As the present study shows, cholinergic neurons in these cultures are also endowed with 5-HT1B heteroreceptors, given that the inhibitory effect of the 5-HT1B selective agonist CP-93,129 [see: (Hoyer et al. 1994)] on the electrically-evoked release of ACh was significantly diminished by the 5-HT1B selective antagonist GR-55,562 [e.g. (Walsh et al. 1995)].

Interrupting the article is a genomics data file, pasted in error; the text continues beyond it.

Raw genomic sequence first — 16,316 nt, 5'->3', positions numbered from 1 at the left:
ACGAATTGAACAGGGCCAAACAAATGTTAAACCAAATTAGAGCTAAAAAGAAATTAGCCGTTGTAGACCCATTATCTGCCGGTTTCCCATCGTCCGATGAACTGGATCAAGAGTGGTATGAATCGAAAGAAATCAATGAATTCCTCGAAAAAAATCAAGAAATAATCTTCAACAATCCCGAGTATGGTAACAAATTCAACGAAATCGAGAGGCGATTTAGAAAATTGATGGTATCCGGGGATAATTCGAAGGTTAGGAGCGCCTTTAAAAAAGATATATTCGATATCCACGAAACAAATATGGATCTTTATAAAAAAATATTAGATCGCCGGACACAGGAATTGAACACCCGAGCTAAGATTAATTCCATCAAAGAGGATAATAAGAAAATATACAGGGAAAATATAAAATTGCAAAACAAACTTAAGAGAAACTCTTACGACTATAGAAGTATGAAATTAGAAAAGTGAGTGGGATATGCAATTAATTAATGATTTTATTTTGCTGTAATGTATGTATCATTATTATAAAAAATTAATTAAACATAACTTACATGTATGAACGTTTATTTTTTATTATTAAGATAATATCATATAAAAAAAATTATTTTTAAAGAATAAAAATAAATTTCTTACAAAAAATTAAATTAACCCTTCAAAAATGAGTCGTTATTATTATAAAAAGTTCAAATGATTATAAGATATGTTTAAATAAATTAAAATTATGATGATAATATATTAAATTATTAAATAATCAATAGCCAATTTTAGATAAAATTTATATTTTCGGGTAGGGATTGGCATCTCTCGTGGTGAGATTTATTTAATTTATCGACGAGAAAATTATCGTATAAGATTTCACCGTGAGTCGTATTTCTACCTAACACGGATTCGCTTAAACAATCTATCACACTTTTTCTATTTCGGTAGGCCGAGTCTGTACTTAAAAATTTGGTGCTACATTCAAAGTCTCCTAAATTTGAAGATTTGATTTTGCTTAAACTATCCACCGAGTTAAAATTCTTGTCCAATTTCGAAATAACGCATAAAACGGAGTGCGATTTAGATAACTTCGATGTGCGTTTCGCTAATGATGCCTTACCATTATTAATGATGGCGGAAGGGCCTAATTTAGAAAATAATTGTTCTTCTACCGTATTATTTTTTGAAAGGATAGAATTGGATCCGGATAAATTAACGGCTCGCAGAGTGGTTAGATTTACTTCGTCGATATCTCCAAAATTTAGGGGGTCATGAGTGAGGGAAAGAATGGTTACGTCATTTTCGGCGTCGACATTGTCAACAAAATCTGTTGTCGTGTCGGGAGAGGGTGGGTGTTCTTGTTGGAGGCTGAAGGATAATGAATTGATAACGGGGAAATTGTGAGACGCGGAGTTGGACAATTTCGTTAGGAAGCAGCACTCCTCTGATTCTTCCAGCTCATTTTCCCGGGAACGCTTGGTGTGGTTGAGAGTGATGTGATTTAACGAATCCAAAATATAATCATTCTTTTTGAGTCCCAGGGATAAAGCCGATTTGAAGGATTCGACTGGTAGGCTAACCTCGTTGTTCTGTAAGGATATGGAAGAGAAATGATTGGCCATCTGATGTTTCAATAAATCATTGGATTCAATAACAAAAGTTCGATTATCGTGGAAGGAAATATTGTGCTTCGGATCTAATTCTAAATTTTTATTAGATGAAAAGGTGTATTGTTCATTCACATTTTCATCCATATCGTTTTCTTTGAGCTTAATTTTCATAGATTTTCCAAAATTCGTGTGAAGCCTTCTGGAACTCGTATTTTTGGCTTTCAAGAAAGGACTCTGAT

The first main observation of the present investigation is that the function of the M2 autoreceptor, which was evident starting from post-natal day 4 in hippocampal slices (Goldbach et al. 1998), but was not yet detectable in septal cell cultures at DIV 7 (Ehret et al. 2001), can be inhibited either by the continuous (from DIV 3 to DIV 14) or transient (24 h) presence of muscarinic agonists like oxotremorine or carbachol during growth; the inhibitory effect of the muscarinic agonist oxotremorine at DIV 14 was significantly reduced or even abolished following these growth conditions (Fig. 2 and accompanying text). Agonist exposure has also been shown to regulate M-receptor function in developing oligodendrocytes (Molina-Holgado et al. 2003). In contrast, as evident from the present data, autoreceptor development was not affected by the competitive M-receptor antagonist atropine during growth, suggesting that the mechanism of receptor trafficking (or down-regulation) involves as a first step its stimulation by an agonist, followed by receptor phosphorylation, β-arrestin binding, etc. [see: (Bernard et al. 2006)].